Over the next week, millions of Gmail users will notice that something's changed. Just like the web browser containing it, Gmail will have tabs.
But it won't be tabs for handling different accounts. Instead, the tabs will represent the new auto-sorting powers Google's Gmail has been granted in an attempt to make your email more useful. You might say it's an evolution of the spam blocker.
Leveraging years of data collection from Gmail accounts, Google ( will be able to take notifications from services like )Facebook ( and Twitter and file them away in a folder titled Social. )Groupon ( deals and the never-ending onslaught of email from Fab will be tucked away in the Promotions folders. )
All those bills, receipts, and nagging reminders you don't really want to deal with? Updates folder. And for those who still use message boards and mailing lists, there's a folder for any emails from that corner of the internet.
The amount of email we all get has gone way up. But as our methods of communicating electronically have become more varied, we receive far fewer emails we actually care about -- emails that can get lost in the flood of knockoff Cialis offers.
With the updated Gmail, which Google unveiled earlier this week, what should theoretically remain is an inbox of email you actually want to look at.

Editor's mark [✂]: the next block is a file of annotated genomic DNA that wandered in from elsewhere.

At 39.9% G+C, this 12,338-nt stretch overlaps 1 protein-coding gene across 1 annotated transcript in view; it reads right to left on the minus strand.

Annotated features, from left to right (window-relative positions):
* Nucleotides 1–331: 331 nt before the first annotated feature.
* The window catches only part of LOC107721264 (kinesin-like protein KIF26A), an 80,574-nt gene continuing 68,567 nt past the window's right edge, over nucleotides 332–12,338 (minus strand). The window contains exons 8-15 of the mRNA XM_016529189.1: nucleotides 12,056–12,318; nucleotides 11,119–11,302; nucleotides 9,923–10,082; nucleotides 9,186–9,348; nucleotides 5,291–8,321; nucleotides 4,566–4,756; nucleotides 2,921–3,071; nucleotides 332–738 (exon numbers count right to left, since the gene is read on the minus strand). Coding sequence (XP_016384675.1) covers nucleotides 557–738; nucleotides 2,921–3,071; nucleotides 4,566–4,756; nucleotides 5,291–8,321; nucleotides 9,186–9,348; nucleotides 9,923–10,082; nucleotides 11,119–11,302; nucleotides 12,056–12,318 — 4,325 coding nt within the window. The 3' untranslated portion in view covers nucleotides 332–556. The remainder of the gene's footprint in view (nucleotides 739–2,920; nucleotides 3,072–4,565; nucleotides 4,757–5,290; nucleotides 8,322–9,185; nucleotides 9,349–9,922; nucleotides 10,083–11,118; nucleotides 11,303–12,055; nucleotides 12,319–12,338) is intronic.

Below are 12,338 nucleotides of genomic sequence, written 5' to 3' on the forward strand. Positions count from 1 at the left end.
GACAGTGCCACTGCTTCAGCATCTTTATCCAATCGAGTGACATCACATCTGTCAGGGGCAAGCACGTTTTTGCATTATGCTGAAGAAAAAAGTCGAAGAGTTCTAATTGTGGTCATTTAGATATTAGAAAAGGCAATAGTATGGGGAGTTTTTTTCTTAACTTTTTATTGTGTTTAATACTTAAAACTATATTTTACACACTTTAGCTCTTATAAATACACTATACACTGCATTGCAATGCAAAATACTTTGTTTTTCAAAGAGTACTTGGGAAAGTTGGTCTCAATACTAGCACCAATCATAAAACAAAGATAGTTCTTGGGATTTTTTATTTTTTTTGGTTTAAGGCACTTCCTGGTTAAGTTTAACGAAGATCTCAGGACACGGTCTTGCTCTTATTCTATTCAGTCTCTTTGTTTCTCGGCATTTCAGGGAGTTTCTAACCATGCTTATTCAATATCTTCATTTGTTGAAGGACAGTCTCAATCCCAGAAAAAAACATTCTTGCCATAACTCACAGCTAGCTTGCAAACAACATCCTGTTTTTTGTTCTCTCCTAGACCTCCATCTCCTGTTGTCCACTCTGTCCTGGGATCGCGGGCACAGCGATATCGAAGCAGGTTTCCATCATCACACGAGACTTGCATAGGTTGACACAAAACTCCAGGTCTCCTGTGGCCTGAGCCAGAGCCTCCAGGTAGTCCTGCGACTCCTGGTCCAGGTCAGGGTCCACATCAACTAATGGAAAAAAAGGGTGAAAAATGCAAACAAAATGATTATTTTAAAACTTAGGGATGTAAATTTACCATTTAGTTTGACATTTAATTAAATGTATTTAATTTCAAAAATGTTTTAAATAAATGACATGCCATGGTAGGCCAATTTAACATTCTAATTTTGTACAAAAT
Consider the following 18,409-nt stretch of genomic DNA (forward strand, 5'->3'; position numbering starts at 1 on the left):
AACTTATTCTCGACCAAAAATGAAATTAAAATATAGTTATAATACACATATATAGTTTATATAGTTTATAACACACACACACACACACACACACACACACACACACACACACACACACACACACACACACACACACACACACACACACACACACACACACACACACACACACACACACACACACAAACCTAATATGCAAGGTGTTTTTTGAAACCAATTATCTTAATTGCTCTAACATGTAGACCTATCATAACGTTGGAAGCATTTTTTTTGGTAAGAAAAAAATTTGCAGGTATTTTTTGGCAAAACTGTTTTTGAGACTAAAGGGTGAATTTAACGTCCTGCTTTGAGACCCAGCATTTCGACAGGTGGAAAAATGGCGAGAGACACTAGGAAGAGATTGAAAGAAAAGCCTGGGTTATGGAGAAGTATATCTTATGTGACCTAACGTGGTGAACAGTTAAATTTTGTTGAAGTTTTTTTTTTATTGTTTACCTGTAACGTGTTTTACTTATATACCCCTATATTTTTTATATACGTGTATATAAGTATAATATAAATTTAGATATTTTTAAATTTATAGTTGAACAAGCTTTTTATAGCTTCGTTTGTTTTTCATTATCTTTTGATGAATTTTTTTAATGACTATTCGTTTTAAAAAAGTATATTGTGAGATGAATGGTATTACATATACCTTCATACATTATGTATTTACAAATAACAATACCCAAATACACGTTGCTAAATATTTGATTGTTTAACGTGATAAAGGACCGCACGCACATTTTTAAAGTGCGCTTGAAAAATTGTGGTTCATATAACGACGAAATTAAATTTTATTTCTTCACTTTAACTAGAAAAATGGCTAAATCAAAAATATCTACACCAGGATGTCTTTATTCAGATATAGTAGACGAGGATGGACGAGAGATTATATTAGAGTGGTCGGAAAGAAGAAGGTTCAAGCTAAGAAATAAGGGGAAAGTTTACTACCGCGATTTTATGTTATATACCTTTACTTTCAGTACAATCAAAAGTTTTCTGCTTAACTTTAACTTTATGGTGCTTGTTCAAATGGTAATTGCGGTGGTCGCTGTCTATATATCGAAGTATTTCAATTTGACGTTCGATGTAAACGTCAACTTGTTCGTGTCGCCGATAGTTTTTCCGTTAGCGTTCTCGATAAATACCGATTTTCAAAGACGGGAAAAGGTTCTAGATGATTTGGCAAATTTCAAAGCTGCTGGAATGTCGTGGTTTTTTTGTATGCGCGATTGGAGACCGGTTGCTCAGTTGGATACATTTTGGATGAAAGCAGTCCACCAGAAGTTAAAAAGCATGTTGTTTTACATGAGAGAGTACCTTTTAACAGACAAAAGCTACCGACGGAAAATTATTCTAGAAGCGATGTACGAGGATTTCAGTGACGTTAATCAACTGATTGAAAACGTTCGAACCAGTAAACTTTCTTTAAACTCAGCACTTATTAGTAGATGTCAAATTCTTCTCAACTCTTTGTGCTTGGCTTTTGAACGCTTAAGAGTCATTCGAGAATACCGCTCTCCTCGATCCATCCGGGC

Google has tried for years to supply tools to make email less painful. It introduced the aforementioned spam filters, a Starred email folder, and an auto-populating Priority Inbox, all in an attempt to reduce the noise. But aside from the spam filter, people haven't really latched on to any of the other solutions. And even with the spam filter, most people still have way too many emails.
When Mailbox, an app built on top of Gmail, was released for Apple's ( iOS earlier this year, it stood out for its simplistic approach and painless way for filing non-urgent mail. )
Google is wise to build some of that sorting into the core experience of Gmail, but it's even smarter to move a step ahead and automate the process. Few companies arguably have more data and insights on the type of mail people really want to engage with, and if anyone is audaciously qualified to attempt such a feat, it's Google.